Certain types of brain tumors and cancer may qualify for disability benefits depending on the severity and other factors. Being aware of when a brain tumor could qualify for benefits can be helpful when considering whether to apply for disability benefits. If your application is accepted, you could be eligible for monthly benefits to replace lost income from missed work. Consult with a Pennsylvania disability lawyer if you have questions.
Brain tumors can cause a multitude of symptoms and functional limitations depending on the severity. Some brain tumors are benign and will not result in any harm. Malignant brain tumors are what can lead to deficits that range from mild to life-changing.
The size, location, and growth speed of a brain tumor are what often determine the severity of the resulting symptoms. Some of the most common symptoms of a brain tumor include changes in the five senses, thinking, emotions, and behaviors. Physical symptoms of brain tumors can look like this:
· Paralysis in parts of the body
Seeing your doctor as soon as your notice ongoing and unexplainable symptoms like these is important. The sooner a brain tumor is found, the better the chances might be of recovery. In some cases, a brain tumor might be inoperable, leaving people with lifelong challenges.
These lifelong challenges vary depending on what part of the brain is affected by the tumor. The ability to walk, use your hands, see, hear, remember instructions, communicate, and think can all be impacted. Any of these deficits has the potential to significantly disrupt work performance.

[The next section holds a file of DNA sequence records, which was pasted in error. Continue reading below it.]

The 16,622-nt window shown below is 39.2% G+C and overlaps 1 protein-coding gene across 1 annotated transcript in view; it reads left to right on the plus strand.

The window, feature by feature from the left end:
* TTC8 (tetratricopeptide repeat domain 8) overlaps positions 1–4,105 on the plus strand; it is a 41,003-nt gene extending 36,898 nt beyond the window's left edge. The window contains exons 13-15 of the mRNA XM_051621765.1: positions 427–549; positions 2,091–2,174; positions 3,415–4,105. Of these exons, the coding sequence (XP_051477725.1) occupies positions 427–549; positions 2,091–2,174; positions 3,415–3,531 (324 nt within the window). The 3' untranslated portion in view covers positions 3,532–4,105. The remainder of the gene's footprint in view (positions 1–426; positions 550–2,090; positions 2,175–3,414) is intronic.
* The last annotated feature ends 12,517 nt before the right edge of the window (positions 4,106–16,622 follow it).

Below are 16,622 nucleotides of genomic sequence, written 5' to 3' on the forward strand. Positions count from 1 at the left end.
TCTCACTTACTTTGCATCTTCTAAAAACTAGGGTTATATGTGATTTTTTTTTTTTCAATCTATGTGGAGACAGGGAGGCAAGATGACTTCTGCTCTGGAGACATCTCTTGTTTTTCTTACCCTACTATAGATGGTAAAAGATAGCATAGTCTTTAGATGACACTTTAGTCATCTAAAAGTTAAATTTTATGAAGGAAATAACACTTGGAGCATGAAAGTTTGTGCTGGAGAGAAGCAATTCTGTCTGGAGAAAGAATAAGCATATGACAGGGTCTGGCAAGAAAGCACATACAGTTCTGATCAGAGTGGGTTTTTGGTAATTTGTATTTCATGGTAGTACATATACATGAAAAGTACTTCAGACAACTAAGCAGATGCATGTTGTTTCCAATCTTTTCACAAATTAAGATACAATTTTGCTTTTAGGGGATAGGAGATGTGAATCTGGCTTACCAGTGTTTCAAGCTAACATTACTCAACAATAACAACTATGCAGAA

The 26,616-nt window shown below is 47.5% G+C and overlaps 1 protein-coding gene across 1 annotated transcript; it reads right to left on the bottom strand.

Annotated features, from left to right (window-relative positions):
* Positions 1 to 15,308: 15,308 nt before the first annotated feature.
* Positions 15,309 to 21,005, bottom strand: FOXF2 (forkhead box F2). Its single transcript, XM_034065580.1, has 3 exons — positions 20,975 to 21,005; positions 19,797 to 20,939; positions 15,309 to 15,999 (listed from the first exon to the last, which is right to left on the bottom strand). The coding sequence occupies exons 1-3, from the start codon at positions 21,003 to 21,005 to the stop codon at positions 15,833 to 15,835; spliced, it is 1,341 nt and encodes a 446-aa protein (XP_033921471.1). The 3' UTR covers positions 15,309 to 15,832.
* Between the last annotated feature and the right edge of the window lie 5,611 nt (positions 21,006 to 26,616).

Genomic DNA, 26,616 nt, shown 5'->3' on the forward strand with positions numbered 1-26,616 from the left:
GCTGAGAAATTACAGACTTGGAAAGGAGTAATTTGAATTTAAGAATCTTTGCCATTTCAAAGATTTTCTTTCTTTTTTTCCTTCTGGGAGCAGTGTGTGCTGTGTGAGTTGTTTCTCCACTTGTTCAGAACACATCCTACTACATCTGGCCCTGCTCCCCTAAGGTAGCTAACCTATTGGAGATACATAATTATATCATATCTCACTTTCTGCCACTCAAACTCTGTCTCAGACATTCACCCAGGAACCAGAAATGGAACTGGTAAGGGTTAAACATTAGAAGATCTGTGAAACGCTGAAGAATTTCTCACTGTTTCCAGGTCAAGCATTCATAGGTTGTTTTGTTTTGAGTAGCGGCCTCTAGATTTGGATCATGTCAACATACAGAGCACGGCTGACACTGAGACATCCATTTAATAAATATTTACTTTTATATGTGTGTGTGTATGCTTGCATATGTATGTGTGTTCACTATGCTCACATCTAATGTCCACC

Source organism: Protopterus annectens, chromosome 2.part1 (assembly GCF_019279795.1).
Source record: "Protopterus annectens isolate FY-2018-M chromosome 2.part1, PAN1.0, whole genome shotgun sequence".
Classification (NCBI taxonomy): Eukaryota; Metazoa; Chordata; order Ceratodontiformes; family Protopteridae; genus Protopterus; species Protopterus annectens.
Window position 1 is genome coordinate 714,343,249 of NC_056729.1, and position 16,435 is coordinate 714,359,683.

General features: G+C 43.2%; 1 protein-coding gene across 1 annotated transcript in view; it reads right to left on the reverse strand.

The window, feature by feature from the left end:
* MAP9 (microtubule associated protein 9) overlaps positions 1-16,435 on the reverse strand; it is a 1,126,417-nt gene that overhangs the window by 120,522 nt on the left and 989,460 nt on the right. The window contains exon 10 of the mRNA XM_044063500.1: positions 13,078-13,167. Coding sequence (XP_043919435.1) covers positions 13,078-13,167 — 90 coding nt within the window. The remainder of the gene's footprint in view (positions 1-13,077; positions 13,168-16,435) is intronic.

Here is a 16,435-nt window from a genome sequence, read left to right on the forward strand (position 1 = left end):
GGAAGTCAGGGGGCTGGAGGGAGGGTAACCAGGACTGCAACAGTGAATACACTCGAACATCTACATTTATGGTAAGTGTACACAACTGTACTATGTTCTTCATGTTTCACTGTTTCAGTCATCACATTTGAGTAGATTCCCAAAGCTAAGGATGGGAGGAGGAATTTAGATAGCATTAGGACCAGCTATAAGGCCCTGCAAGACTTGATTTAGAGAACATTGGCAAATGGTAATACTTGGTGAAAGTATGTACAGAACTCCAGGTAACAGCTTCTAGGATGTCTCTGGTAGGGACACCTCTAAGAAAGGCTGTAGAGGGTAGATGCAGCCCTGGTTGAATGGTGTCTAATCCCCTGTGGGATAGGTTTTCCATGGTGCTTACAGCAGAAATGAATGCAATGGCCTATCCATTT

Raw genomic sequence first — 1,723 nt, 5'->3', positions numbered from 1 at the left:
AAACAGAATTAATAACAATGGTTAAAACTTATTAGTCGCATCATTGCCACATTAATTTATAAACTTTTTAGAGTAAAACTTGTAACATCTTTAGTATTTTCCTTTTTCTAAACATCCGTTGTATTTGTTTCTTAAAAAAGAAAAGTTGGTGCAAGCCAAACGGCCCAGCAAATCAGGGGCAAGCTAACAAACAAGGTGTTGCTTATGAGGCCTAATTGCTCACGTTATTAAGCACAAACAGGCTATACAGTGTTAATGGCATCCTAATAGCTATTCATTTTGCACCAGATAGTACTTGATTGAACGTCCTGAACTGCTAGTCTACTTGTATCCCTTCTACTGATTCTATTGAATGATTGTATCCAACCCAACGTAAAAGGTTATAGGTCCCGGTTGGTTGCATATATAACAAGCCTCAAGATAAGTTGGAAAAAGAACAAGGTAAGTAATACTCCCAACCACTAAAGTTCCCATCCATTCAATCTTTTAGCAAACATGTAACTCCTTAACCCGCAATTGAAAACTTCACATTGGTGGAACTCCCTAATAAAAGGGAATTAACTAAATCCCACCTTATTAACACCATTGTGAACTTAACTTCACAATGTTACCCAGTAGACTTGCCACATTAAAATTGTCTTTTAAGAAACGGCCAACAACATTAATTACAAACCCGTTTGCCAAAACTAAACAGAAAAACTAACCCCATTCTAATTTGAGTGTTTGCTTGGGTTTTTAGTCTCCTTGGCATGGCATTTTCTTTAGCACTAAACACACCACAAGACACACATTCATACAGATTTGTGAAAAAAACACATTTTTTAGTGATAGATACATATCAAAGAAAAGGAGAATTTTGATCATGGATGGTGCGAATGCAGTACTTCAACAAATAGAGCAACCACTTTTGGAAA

Disability benefits are provided to those who have a medical condition that interferes with work. The disability must be expected to last a year or longer. Try contacting a Pennsylvania disability lawyer if you have questions about whether you might qualify.
There are certain disability benefits steps you can take to increase your chances of receiving benefits. When it comes to brain cancer disability benefits, this type of medical condition could be eligible for expedited benefits. If you meet the criteria for brain cancer or a brain tumor under the Compassionate Allowances program, then you could automatically qualify for benefits.
To increase your chances, submit as much medical evidence and information as possible. For brain cancer, this includes a medical history, medications and treatments you have done, lab and imaging results, and doctor statements on diagnosis and prognosis. Be sure to document your symptoms, severity, and duration of symptoms.
Some doctors can also take steps to help you document your symptoms and how they impact work performance. This is the most important part of your application.
Finding out your disability benefits application was denied can be frustrating and confusing. Talk to a Pennsylvania denied benefits appeal attorney about your options if your disability benefits application was denied. You can contact Edelstein Martin & Nelson at (800) 300-0909 for a consultation today about what steps you can take. Our experienced legal team is ready to help you collect the evidence needed to improve your disability claim.